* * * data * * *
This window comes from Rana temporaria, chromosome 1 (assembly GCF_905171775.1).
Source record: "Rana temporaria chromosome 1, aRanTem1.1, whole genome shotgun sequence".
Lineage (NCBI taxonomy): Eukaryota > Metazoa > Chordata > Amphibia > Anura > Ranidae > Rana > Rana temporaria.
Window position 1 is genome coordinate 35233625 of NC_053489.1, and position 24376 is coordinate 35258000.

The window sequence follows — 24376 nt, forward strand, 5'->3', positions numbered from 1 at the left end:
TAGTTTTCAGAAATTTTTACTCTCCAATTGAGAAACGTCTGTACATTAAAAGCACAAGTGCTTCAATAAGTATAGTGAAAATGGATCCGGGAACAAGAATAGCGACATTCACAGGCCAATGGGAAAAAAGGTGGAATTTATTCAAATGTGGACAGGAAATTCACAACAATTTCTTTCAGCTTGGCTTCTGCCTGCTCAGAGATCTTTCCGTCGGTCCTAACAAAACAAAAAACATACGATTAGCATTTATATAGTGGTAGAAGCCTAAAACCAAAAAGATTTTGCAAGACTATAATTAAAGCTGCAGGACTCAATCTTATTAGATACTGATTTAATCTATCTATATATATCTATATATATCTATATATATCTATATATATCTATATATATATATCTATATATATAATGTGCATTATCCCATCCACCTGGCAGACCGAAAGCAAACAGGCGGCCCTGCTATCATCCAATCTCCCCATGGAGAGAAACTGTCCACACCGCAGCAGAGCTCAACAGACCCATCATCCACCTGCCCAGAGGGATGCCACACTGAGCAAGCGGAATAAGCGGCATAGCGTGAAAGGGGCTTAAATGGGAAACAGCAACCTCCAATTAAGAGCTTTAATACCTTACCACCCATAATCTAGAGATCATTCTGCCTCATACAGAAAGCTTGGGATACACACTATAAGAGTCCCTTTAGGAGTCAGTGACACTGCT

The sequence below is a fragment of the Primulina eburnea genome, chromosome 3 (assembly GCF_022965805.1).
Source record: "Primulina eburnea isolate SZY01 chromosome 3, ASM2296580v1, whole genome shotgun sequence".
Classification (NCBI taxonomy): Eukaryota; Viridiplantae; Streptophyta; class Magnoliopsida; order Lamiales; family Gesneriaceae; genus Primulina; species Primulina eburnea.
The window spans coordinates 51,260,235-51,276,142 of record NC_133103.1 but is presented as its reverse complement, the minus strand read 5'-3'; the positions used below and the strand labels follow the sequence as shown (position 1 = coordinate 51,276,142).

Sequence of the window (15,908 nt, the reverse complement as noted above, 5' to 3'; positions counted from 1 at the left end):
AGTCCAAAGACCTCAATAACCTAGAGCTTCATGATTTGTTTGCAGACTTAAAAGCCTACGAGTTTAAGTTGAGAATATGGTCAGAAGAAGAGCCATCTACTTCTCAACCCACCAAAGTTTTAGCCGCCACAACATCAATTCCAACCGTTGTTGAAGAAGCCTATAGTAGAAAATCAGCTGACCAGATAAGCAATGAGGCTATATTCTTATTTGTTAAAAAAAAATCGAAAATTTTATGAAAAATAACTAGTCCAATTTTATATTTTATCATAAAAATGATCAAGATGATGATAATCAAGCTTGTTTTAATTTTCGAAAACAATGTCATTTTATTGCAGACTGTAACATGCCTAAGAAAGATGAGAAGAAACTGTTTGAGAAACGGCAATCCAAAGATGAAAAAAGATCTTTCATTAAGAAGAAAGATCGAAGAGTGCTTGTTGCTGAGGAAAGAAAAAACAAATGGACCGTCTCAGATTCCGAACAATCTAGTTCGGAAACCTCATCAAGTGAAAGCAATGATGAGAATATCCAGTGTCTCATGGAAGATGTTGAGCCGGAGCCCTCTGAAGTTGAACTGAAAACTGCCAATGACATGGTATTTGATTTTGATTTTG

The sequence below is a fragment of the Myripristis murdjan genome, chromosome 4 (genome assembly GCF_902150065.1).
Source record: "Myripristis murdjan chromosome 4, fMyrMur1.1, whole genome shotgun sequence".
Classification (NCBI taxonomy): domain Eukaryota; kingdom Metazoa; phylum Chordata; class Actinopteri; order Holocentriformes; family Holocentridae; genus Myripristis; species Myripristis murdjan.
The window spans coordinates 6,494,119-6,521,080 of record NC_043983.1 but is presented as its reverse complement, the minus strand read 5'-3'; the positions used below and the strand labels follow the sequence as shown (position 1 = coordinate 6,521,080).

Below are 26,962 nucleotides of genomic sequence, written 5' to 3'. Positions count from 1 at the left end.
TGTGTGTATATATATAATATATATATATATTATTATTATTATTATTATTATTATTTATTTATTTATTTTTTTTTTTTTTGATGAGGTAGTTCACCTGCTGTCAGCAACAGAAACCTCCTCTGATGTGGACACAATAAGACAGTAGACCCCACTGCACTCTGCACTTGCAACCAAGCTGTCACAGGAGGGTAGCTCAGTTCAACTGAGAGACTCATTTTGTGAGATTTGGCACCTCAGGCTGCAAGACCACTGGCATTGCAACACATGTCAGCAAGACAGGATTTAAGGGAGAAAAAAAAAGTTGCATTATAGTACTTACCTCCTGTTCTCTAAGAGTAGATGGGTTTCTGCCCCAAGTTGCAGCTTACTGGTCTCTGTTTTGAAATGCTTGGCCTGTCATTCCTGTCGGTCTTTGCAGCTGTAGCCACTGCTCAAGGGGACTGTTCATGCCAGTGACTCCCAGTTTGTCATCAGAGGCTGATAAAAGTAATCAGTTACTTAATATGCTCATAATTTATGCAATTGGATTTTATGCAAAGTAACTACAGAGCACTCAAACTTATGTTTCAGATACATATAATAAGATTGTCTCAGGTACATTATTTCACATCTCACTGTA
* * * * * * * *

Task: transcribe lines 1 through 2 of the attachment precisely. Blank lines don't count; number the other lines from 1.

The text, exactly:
This window comes from Rana temporaria, chromosome 1 (assembly GCF_905171775.1).
Source record: "Rana temporaria chromosome 1, aRanTem1.1, whole genome shotgun sequence".